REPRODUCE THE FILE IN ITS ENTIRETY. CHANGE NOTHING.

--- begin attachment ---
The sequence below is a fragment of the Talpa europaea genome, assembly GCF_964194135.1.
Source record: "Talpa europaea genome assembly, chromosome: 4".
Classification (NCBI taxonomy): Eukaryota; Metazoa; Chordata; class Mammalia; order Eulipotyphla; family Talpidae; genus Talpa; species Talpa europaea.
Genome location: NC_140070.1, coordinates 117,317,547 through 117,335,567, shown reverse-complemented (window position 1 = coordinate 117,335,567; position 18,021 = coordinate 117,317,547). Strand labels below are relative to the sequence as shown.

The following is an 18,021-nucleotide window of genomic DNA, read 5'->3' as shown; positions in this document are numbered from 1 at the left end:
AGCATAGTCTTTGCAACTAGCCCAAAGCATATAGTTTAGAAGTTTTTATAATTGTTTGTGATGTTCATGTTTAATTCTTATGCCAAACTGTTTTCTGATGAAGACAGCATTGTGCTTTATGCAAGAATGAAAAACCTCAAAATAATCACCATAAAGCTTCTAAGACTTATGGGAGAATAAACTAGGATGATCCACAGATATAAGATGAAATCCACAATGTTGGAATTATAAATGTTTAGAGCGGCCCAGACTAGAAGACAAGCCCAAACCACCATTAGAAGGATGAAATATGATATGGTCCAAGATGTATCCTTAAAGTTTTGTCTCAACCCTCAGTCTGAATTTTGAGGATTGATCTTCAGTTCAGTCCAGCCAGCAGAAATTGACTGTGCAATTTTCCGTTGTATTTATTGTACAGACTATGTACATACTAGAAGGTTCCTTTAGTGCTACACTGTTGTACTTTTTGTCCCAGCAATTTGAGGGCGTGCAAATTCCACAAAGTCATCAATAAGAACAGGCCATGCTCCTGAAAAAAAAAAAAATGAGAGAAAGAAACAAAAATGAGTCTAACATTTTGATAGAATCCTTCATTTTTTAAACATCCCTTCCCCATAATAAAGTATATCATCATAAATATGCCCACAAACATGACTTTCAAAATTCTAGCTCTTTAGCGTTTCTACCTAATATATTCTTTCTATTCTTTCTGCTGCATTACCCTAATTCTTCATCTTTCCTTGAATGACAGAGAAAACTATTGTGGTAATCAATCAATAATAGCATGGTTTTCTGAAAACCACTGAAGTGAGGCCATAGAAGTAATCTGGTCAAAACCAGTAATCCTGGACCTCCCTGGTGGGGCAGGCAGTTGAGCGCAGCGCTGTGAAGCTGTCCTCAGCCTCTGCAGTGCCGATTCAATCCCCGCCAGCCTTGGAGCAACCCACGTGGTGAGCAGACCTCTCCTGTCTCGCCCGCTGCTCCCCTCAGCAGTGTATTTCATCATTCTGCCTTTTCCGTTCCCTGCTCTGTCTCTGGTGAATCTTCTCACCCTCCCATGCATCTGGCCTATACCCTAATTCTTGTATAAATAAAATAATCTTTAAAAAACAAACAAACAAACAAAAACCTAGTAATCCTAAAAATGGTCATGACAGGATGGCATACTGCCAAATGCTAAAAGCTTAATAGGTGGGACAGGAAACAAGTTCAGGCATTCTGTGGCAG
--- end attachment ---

The sequence below is a fragment of the Talpa europaea genome, assembly GCF_964194135.1.
Source record: "Talpa europaea genome assembly, chromosome: 4".
Classification (NCBI taxonomy): Eukaryota; Metazoa; Chordata; class Mammalia; order Eulipotyphla; family Talpidae; genus Talpa; species Talpa europaea.
Genome location: NC_140070.1, coordinates 117,317,547 through 117,335,567, shown reverse-complemented (window position 1 = coordinate 117,335,567; position 18,021 = coordinate 117,317,547). Strand labels below are relative to the sequence as shown.

The following is an 18,021-nucleotide window of genomic DNA, read 5'->3' as shown; positions in this document are numbered from 1 at the left end:
AGCATAGTCTTTGCAACTAGCCCAAAGCATATAGTTTAGAAGTTTTTATAATTGTTTGTGATGTTCATGTTTAATTCTTATGCCAAACTGTTTTCTGATGAAGACAGCATTGTGCTTTATGCAAGAATGAAAAACCTCAAAATAATCACCATAAAGCTTCTAAGACTTATGGGAGAATAAACTAGGATGATCCACAGATATAAGATGAAATCCACAATGTTGGAATTATAAATGTTTAGAGCGGCCCAGACTAGAAGACAAGCCCAAACCACCATTAGAAGGATGAAATATGATATGGTCCAAGATGTATCCTTAAAGTTTTGTCTCAACCCTCAGTCTGAATTTTGAGGATTGATCTTCAGTTCAGTCCAGCCAGCAGAAATTGACTGTGCAATTTTCCGTTGTATTTATTGTACAGACTATGTACATACTAGAAGGTTCCTTTAGTGCTACACTGTTGTACTTTTTGTCCCAGCAATTTGAGGGCGTGCAAATTCCACAAAGTCATCAATAAGAACAGGCCATGCTCCTGAAAAAAAAAAAAATGAGAGAAAGAAACAAAAATGAGTCTAACATTTTGATAGAATCCTTCATTTTTTAAACATCCCTTCCCCATAATAAAGTATATCATCATAAATATGCCCACAAACATGACTTTCAAAATTCTAGCTCTTTAGCGTTTCTACCTAATATATTCTTTCTATTCTTTCTGCTGCATTACCCTAATTCTTCATCTTTCCTTGAATGACAGAGAAAACTATTGTGGTAATCAATCAATAATAGCATGGTTTTCTGAAAACCACTGAAGTGAGGCCATAGAAGTAATCTGGTCAAAACCAGTAATCCTGGACCTCCCTGGTGGGGCAGGCAGTTGAGCGCAGCGCTGTGAAGCTGTCCTCAGCCTCTGCAGTGCCGATTCAATCCCCGCCAGCCTTGGAGCAACCCACGTGGTGAGCAGACCTCTCCTGTCTCGCCCGCTGCTCCCCTCAGCAGTGTATTTCATCATTCTGCCTTTTCCGTTCCCTGCTCTGTCTCTGGTGAATCTTCTCACCCTCCCATGCATCTGGCCTATACCCTAATTCTTGTATAAATAAAATAATCTTTAAAAAACAAACAAACAAACAAAAACCTAGTAATCCTAAAAATGGTCATGACAGGATGGCATACTGCCAAATGCTAAAAGCTTAATAGGTGGGACAGGAAACAAGTTCAGGCATTCTGTGGCAG